Themes and Meanings

(Critical Guide to British Fiction)

Except for wearing a new snap-brimmed hat, the district chief looks like many other rural blacks in cast-off European clothing, but he has “the sharp, impatient, sceptical voice of a man quicker than the people he keeps around him.” He interrogates the Smaleses about the war: Who is blowing up the government? Why have whites lost control? What are the goals of the rebels? The chief views the black nationalists with greater trepidation than he does the white settlers because the black rebels might come and take away his land.

Bamford Smales cannot believe that the chief would shoot his own people. “You wouldn’t kill blacks.... You’re not going to take guns and help the white government kill blacks, are you?. . . You mustn’t let the government make you kill each other. The whole black nation is your nation.”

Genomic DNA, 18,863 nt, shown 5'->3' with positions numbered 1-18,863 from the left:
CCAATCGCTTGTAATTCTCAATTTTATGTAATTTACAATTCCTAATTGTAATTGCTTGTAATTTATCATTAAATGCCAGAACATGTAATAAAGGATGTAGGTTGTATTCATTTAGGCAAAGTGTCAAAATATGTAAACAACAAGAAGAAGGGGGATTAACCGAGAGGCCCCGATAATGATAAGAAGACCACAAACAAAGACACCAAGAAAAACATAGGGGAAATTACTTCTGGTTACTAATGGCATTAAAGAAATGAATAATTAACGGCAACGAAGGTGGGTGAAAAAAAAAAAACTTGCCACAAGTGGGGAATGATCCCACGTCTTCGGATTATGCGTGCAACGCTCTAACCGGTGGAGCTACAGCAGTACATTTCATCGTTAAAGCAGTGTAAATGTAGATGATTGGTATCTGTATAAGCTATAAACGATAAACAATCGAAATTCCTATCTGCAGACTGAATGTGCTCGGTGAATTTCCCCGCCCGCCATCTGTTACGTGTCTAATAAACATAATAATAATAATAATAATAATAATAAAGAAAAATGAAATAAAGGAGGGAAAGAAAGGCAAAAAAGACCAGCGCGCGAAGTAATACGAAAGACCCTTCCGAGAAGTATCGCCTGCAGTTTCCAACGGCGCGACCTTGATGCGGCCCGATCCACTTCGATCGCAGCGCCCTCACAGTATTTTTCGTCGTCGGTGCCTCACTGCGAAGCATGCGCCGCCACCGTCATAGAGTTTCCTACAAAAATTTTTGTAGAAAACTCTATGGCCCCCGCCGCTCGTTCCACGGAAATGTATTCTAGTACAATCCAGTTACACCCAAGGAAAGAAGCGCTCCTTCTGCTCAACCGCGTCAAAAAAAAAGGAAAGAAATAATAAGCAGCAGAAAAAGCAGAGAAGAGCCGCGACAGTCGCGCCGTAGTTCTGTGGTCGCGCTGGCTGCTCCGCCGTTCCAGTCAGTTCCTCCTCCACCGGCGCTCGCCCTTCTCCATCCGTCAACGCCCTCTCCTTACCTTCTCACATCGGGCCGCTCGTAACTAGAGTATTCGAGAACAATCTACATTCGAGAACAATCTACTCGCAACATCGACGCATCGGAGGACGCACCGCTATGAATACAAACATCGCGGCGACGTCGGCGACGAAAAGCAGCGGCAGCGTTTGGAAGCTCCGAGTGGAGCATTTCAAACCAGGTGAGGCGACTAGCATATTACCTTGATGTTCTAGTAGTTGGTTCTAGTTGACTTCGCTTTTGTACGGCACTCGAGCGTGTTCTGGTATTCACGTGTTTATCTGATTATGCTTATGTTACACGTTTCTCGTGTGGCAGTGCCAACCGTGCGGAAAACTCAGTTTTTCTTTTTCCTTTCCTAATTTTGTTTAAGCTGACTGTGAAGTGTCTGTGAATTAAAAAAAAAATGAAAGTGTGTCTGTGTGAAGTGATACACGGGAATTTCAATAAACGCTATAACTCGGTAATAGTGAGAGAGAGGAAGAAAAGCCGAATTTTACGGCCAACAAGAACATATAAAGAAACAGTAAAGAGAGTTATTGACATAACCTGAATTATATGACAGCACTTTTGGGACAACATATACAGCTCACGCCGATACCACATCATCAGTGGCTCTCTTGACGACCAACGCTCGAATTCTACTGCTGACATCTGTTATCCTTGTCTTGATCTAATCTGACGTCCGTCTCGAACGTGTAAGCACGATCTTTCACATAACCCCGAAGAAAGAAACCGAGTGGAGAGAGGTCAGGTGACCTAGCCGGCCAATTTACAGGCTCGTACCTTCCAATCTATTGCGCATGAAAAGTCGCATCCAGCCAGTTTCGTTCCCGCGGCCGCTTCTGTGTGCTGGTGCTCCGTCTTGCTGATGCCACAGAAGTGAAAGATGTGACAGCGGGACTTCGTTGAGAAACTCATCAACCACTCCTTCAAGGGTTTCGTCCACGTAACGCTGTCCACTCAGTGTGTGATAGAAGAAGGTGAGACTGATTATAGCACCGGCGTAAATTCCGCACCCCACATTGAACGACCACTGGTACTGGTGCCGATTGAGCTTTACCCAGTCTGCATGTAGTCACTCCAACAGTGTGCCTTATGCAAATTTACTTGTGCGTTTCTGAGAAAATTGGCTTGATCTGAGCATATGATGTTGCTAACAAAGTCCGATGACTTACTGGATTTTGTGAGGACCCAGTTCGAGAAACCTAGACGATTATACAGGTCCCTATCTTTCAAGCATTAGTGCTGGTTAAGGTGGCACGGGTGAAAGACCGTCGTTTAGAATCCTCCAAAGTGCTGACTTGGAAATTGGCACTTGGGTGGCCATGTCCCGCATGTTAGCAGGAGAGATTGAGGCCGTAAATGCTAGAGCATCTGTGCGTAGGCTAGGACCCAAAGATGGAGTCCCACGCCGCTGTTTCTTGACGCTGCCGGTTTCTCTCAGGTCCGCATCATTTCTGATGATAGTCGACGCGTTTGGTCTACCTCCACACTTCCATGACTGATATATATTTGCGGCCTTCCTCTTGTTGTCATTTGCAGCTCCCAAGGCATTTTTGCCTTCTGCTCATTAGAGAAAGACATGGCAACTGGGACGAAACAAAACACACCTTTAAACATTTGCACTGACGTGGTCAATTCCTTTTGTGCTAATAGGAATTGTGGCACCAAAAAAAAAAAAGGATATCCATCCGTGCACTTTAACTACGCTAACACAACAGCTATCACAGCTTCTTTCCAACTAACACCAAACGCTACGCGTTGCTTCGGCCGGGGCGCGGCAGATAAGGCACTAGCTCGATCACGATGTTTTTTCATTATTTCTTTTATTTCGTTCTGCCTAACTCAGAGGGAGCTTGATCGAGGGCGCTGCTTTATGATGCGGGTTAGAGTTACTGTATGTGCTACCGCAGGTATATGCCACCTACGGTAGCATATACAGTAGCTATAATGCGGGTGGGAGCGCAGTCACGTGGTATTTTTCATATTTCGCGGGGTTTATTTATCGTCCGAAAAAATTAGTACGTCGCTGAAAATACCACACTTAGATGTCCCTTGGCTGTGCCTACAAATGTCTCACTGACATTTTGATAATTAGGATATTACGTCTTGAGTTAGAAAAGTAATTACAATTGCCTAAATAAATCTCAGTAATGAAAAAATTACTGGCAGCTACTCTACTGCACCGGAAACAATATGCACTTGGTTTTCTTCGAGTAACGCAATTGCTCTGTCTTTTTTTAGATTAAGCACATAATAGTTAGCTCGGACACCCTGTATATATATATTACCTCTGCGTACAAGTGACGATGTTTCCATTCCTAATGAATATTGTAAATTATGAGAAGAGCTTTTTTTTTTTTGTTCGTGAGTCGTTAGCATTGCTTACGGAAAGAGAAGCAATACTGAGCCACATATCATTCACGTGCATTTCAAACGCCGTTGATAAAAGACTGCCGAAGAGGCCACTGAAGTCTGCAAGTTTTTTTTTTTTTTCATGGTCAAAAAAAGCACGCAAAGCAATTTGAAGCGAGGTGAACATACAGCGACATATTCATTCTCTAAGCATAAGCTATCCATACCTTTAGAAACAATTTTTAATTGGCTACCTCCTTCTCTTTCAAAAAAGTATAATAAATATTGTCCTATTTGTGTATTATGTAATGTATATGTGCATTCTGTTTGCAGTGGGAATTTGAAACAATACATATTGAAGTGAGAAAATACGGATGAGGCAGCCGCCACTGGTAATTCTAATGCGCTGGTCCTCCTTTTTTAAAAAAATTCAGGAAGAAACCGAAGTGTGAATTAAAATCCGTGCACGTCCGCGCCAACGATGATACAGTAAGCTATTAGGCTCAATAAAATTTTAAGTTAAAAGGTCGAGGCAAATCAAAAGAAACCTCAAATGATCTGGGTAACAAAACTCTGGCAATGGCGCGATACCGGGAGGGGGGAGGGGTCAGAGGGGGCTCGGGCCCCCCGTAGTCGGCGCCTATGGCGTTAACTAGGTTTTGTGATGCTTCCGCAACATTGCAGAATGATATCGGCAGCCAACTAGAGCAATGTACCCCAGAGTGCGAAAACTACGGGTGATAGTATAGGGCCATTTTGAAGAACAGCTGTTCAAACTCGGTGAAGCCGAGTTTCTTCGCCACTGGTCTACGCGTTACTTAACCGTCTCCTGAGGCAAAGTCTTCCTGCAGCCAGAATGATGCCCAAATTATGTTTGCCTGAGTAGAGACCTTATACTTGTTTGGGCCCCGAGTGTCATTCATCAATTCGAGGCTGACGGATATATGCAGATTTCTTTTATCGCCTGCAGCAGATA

Bamford is referring to a black nation that does not exist, and probably never will unless, if European experience is any judge, there has been a wholesale butchery of blacks by blacks. A successful black revolt against white masters will only be a prelude to an eventual civil war among the blacks themselves. Bamford and Maureen are as badly prepared to help avoid this eventual tragedy as they are to meet the blacks on a level of true equality, which neither really wants anyway. Their rescue will only be a reprieve. If they can return to their home in the suburbs with its endless supply of toilet paper and soap and electrical energy, it will always be as strangers in an alien land, and their existence will be even more marginal and hopeless than before.


(Novels for Students)

The incredible situation which the Smales find themselves in is attested to and dealt with at a very personal...

(The entire section is 1196 words.)